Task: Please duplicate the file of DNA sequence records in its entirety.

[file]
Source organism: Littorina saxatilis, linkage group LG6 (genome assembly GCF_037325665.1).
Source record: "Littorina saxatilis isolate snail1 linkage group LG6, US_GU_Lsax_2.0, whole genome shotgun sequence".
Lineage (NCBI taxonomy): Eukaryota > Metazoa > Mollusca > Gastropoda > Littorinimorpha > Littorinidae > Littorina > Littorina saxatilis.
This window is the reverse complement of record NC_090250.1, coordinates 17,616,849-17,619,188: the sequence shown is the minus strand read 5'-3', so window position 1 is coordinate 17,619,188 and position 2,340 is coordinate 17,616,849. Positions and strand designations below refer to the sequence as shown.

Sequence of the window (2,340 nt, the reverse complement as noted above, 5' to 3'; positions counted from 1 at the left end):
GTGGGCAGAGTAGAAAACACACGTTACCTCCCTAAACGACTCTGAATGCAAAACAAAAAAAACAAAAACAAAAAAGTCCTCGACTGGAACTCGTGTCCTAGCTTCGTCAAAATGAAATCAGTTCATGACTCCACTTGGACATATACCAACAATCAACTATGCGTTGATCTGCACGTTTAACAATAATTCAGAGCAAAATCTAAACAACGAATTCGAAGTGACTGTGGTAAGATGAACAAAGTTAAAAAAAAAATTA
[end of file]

Source organism: Littorina saxatilis, linkage group LG6 (genome assembly GCF_037325665.1).
Source record: "Littorina saxatilis isolate snail1 linkage group LG6, US_GU_Lsax_2.0, whole genome shotgun sequence".
Lineage (NCBI taxonomy): Eukaryota > Metazoa > Mollusca > Gastropoda > Littorinimorpha > Littorinidae > Littorina > Littorina saxatilis.
This window is the reverse complement of record NC_090250.1, coordinates 17,616,849-17,619,188: the sequence shown is the minus strand read 5'-3', so window position 1 is coordinate 17,619,188 and position 2,340 is coordinate 17,616,849. Positions and strand designations below refer to the sequence as shown.

Sequence of the window (2,340 nt, the reverse complement as noted above, 5' to 3'; positions counted from 1 at the left end):
GTGGGCAGAGTAGAAAACACACGTTACCTCCCTAAACGACTCTGAATGCAAAACAAAAAAAACAAAAACAAAAAAGTCCTCGACTGGAACTCGTGTCCTAGCTTCGTCAAAATGAAATCAGTTCATGACTCCACTTGGACATATACCAACAATCAACTATGCGTTGATCTGCACGTTTAACAATAATTCAGAGCAAAATCTAAACAACGAATTCGAAGTGACTGTGGTAAGATGAACAAAGTTAAAAAAAAAATTA